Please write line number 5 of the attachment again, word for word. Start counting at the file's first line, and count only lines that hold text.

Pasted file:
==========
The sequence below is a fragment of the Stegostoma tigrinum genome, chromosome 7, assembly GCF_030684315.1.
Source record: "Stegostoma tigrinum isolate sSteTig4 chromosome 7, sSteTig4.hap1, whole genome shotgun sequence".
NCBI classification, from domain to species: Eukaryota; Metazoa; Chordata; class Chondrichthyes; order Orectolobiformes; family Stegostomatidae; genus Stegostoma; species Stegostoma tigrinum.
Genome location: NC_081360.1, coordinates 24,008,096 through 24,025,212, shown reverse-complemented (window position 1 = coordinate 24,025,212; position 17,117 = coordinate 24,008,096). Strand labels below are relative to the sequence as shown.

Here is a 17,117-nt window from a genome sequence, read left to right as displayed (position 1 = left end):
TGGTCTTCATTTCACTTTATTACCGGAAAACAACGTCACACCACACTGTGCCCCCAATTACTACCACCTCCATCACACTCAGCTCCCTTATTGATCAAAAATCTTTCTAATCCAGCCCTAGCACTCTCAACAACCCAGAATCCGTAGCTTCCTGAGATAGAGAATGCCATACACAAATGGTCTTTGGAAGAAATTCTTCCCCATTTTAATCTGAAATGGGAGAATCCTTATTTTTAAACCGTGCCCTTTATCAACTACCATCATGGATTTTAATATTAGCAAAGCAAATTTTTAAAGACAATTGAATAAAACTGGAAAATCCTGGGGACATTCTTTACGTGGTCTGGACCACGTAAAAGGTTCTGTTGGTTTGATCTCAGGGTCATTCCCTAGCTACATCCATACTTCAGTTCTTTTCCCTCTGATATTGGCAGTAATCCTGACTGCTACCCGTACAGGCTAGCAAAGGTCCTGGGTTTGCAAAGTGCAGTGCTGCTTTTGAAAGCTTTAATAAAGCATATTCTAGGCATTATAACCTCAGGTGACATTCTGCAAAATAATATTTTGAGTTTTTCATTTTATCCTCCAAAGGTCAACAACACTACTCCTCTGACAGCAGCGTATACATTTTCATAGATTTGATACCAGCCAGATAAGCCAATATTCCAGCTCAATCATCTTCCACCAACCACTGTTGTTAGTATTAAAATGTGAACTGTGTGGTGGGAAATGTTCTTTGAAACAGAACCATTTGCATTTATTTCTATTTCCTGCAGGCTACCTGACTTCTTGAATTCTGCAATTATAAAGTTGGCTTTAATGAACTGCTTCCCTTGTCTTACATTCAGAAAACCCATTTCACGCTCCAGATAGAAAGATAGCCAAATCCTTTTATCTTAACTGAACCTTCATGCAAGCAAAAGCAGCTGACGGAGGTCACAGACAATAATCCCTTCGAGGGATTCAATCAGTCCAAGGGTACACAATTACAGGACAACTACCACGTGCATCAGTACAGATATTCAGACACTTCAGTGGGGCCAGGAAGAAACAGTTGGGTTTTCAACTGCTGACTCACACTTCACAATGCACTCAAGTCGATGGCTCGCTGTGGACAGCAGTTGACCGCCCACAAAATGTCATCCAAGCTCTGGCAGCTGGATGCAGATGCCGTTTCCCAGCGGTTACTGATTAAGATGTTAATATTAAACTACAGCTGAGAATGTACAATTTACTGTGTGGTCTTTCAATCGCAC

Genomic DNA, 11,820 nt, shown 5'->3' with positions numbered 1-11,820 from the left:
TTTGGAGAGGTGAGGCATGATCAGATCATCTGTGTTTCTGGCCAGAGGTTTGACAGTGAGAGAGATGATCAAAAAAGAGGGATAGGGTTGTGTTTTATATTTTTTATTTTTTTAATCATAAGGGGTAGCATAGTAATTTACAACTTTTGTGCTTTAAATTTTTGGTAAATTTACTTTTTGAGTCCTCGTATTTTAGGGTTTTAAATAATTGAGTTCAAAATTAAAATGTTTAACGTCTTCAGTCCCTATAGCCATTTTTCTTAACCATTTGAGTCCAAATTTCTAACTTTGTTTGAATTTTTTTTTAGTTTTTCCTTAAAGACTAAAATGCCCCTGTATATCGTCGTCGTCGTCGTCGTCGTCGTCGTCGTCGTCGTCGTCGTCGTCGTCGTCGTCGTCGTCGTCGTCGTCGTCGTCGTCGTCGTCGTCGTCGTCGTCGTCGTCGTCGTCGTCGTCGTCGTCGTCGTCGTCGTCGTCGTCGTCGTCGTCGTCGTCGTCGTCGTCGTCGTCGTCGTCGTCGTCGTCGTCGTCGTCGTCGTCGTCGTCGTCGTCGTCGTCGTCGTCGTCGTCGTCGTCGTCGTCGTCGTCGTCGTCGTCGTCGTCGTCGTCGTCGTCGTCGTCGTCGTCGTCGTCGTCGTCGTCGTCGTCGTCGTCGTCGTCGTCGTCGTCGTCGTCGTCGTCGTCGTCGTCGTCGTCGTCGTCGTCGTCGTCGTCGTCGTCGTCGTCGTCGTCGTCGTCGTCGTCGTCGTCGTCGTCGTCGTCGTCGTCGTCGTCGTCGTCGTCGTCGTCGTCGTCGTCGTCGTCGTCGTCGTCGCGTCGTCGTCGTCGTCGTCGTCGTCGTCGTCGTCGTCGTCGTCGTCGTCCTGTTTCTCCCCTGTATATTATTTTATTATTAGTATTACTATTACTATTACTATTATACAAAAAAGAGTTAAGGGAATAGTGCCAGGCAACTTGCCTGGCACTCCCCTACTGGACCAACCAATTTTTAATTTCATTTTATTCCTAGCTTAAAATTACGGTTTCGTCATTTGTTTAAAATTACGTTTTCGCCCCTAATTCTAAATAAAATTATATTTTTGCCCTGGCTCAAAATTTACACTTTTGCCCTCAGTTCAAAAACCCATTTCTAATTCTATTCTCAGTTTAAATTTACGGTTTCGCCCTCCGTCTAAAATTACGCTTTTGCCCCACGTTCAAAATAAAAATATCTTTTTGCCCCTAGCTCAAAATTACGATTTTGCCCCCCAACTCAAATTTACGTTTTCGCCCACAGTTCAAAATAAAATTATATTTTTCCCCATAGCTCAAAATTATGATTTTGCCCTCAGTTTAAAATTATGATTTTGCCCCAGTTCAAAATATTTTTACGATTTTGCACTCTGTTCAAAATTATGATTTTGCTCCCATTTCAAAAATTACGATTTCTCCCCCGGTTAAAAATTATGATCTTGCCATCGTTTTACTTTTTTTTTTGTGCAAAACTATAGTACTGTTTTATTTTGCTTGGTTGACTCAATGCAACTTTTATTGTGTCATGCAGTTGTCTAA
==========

Here is a 17,117-nt window from a genome sequence, read left to right as displayed (position 1 = left end):